Nevis Earthquakes Triggered By Plate Tectonics

Nevis Disaster Manager - Mr. Lester Blackett

Nevis Disaster Manager – Mr. Lester Blackett

Charlestown, Nevis
November 04, 2008

Director of the Nevis Disaster Management Office, Mr. Lester Blackett during a routine Emergency response Press Conference announced Monday that the earthquake felt on Nevis Sunday at approximately 4:05 am local time, was consistent with tectonics event and was not linked to volcanic activity. Blacket based this revelation on the University of the West Indies (UWI) Seismic Research Unit (SRU) Scientific Advisory on earthquakes and volcanoes activities for most of the Easterm Caribbean countries.

He explained that in 16 years, St Kitts and Nevis experienced an unprecedented amount of earthquakes, mainly attributed by the Caribbean plate boundary, situated just north of Puerto Rico (PR) and just east of most of the Caribbean Islands. This he said accounted for the many earthquakes documented on the Caribbean Scale and assured the nation that the series of recent earthquakes activity on Nevis, are normally what has happened over hundreds of thousands of years.

The earthquake occurred 11 miles off the east of Nevis with preliminary magnitude measured at 4.5 and preliminary location at 17.45 degrees north and 62.27 degrees west, at a focal depth of 22 miles. The earthquakes were reportedly felt in St Kitts and Nevis with no reported injuries or damages.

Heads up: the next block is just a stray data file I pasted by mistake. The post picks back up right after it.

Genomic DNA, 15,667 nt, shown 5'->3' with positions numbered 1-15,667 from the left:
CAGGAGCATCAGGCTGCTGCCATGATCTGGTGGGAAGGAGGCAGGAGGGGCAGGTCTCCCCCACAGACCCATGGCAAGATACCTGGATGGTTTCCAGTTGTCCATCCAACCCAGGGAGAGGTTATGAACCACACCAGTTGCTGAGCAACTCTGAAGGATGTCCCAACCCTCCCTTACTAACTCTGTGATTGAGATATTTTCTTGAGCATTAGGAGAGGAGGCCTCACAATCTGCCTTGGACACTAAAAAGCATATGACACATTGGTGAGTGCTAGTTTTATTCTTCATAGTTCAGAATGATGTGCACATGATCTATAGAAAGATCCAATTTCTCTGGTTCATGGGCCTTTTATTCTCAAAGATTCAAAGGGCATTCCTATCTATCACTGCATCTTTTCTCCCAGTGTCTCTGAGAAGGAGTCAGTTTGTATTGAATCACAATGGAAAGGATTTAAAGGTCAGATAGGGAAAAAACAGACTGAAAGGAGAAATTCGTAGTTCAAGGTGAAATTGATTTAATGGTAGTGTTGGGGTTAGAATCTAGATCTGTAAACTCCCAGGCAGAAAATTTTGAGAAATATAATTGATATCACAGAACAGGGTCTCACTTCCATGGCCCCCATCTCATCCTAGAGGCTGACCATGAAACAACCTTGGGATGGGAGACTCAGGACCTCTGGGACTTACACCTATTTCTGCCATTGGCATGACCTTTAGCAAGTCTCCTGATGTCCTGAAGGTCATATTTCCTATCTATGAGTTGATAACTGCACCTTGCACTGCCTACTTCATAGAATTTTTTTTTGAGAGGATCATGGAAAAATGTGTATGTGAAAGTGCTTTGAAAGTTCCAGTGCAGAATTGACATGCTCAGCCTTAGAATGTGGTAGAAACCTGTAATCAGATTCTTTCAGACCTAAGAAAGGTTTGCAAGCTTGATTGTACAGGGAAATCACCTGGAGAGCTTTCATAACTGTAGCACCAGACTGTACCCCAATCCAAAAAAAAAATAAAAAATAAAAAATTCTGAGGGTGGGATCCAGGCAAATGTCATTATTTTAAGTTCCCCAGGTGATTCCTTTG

Mr Blackett confirmed the Sunday Morning 4.5 magnitude earthquake was preceded by a series of earthquakes on November 01, which were located in the United States Virgin Islands (USVI) and Puerto Rico (PR) regions, close to the boundaries of the Caribbean Tectonic Plates.

He gave an overview of Plate Tectonics activity in the Caribbean region.

“Much of the world’s earthquake and volcanic activity takes place along plate boundaries. At these plate boundaries, the plates interacted with each other, others spread apart and others moved towards each other with crumpling or one dipping beneath the other.

“The Eastern Caribbean is an example of an island ARC system formed in a Convergent Plate Boundary, more specifically at a subduction zone, where two tectonics plates meet and the denser plate is forced beneath the lighter plate.” This he said mainly caused volcanic and seismic activitiy in the eastern Caribbean.

Blackett warned of secondary shockwaves of lower magnitude which is expected to follow the main quake and offered protective measures to families, to be executed before and after an earthquake.

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